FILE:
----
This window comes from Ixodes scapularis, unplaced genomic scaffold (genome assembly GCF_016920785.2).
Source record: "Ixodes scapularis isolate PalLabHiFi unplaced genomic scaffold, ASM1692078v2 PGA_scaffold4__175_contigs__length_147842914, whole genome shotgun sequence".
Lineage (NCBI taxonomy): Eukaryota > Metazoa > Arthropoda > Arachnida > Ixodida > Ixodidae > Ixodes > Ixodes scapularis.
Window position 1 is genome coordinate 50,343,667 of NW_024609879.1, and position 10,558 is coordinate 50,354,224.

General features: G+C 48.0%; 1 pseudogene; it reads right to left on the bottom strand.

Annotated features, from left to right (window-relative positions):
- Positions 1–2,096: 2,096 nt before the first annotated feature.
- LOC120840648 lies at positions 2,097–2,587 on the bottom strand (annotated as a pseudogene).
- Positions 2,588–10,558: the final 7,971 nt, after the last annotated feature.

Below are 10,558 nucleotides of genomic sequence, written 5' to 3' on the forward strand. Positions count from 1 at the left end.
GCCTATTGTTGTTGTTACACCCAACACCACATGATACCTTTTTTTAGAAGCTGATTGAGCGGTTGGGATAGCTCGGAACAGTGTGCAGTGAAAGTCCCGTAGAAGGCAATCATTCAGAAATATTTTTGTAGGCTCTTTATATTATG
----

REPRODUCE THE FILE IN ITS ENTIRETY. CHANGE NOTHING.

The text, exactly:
This window comes from Ixodes scapularis, unplaced genomic scaffold (genome assembly GCF_016920785.2).
Source record: "Ixodes scapularis isolate PalLabHiFi unplaced genomic scaffold, ASM1692078v2 PGA_scaffold4__175_contigs__length_147842914, whole genome shotgun sequence".
Lineage (NCBI taxonomy): Eukaryota > Metazoa > Arthropoda > Arachnida > Ixodida > Ixodidae > Ixodes > Ixodes scapularis.
Window position 1 is genome coordinate 50,343,667 of NW_024609879.1, and position 10,558 is coordinate 50,354,224.

General features: G+C 48.0%; 1 pseudogene; it reads right to left on the bottom strand.

Annotated features, from left to right (window-relative positions):
- Positions 1–2,096: 2,096 nt before the first annotated feature.
- LOC120840648 lies at positions 2,097–2,587 on the bottom strand (annotated as a pseudogene).
- Positions 2,588–10,558: the final 7,971 nt, after the last annotated feature.

Below are 10,558 nucleotides of genomic sequence, written 5' to 3' on the forward strand. Positions count from 1 at the left end.
GCCTATTGTTGTTGTTACACCCAACACCACATGATACCTTTTTTTAGAAGCTGATTGAGCGGTTGGGATAGCTCGGAACAGTGTGCAGTGAAAGTCCCGTAGAAGGCAATCATTCAGAAATATTTTTGTAGGCTCTTTATATTATG